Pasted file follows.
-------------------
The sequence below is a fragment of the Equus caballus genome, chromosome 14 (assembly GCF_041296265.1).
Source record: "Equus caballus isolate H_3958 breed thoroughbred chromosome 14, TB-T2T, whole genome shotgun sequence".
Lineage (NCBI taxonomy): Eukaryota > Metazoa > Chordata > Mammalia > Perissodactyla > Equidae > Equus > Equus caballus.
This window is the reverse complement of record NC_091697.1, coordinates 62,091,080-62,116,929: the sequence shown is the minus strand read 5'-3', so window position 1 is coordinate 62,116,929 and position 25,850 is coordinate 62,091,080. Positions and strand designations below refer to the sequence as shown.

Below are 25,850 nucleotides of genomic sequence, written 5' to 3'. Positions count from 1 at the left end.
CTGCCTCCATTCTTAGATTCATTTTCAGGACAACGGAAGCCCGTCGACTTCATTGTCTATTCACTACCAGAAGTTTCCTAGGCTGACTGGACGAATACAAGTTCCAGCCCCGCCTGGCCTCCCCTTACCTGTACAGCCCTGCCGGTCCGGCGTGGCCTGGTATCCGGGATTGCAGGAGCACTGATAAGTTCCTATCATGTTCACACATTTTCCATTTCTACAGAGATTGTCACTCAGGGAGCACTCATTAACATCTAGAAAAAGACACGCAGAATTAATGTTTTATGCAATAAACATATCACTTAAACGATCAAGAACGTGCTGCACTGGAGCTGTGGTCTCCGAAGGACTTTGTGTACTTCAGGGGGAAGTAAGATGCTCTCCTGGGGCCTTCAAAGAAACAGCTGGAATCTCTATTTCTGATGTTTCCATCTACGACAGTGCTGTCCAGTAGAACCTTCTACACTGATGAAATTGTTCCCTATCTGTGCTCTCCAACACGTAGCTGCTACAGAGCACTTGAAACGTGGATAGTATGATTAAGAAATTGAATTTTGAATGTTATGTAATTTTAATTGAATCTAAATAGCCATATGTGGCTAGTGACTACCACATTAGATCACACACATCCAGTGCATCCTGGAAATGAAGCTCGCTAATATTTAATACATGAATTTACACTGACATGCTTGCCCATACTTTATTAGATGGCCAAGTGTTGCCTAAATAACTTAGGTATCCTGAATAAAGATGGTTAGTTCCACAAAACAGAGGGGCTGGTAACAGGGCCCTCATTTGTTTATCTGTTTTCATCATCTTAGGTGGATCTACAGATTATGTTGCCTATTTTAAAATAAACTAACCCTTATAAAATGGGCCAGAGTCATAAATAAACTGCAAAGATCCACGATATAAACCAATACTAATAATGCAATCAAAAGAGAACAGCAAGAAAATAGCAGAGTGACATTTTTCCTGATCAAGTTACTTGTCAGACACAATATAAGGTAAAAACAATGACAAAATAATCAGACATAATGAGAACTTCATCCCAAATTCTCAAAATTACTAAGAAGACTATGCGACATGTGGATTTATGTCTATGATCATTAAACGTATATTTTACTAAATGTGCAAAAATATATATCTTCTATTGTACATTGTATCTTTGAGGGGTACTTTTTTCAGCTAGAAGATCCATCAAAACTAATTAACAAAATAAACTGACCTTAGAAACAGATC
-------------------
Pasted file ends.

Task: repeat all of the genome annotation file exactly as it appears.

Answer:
The sequence below is a fragment of the Equus caballus genome, chromosome 14 (assembly GCF_041296265.1).
Source record: "Equus caballus isolate H_3958 breed thoroughbred chromosome 14, TB-T2T, whole genome shotgun sequence".
Lineage (NCBI taxonomy): Eukaryota > Metazoa > Chordata > Mammalia > Perissodactyla > Equidae > Equus > Equus caballus.
This window is the reverse complement of record NC_091697.1, coordinates 62,091,080-62,116,929: the sequence shown is the minus strand read 5'-3', so window position 1 is coordinate 62,116,929 and position 25,850 is coordinate 62,091,080. Positions and strand designations below refer to the sequence as shown.

Below are 25,850 nucleotides of genomic sequence, written 5' to 3'. Positions count from 1 at the left end.
CTGCCTCCATTCTTAGATTCATTTTCAGGACAACGGAAGCCCGTCGACTTCATTGTCTATTCACTACCAGAAGTTTCCTAGGCTGACTGGACGAATACAAGTTCCAGCCCCGCCTGGCCTCCCCTTACCTGTACAGCCCTGCCGGTCCGGCGTGGCCTGGTATCCGGGATTGCAGGAGCACTGATAAGTTCCTATCATGTTCACACATTTTCCATTTCTACAGAGATTGTCACTCAGGGAGCACTCATTAACATCTAGAAAAAGACACGCAGAATTAATGTTTTATGCAATAAACATATCACTTAAACGATCAAGAACGTGCTGCACTGGAGCTGTGGTCTCCGAAGGACTTTGTGTACTTCAGGGGGAAGTAAGATGCTCTCCTGGGGCCTTCAAAGAAACAGCTGGAATCTCTATTTCTGATGTTTCCATCTACGACAGTGCTGTCCAGTAGAACCTTCTACACTGATGAAATTGTTCCCTATCTGTGCTCTCCAACACGTAGCTGCTACAGAGCACTTGAAACGTGGATAGTATGATTAAGAAATTGAATTTTGAATGTTATGTAATTTTAATTGAATCTAAATAGCCATATGTGGCTAGTGACTACCACATTAGATCACACACATCCAGTGCATCCTGGAAATGAAGCTCGCTAATATTTAATACATGAATTTACACTGACATGCTTGCCCATACTTTATTAGATGGCCAAGTGTTGCCTAAATAACTTAGGTATCCTGAATAAAGATGGTTAGTTCCACAAAACAGAGGGGCTGGTAACAGGGCCCTCATTTGTTTATCTGTTTTCATCATCTTAGGTGGATCTACAGATTATGTTGCCTATTTTAAAATAAACTAACCCTTATAAAATGGGCCAGAGTCATAAATAAACTGCAAAGATCCACGATATAAACCAATACTAATAATGCAATCAAAAGAGAACAGCAAGAAAATAGCAGAGTGACATTTTTCCTGATCAAGTTACTTGTCAGACACAATATAAGGTAAAAACAATGACAAAATAATCAGACATAATGAGAACTTCATCCCAAATTCTCAAAATTACTAAGAAGACTATGCGACATGTGGATTTATGTCTATGATCATTAAACGTATATTTTACTAAATGTGCAAAAATATATATCTTCTATTGTACATTGTATCTTTGAGGGGTACTTTTTTCAGCTAGAAGATCCATCAAAACTAATTAACAAAATAAACTGACCTTAGAAACAGATC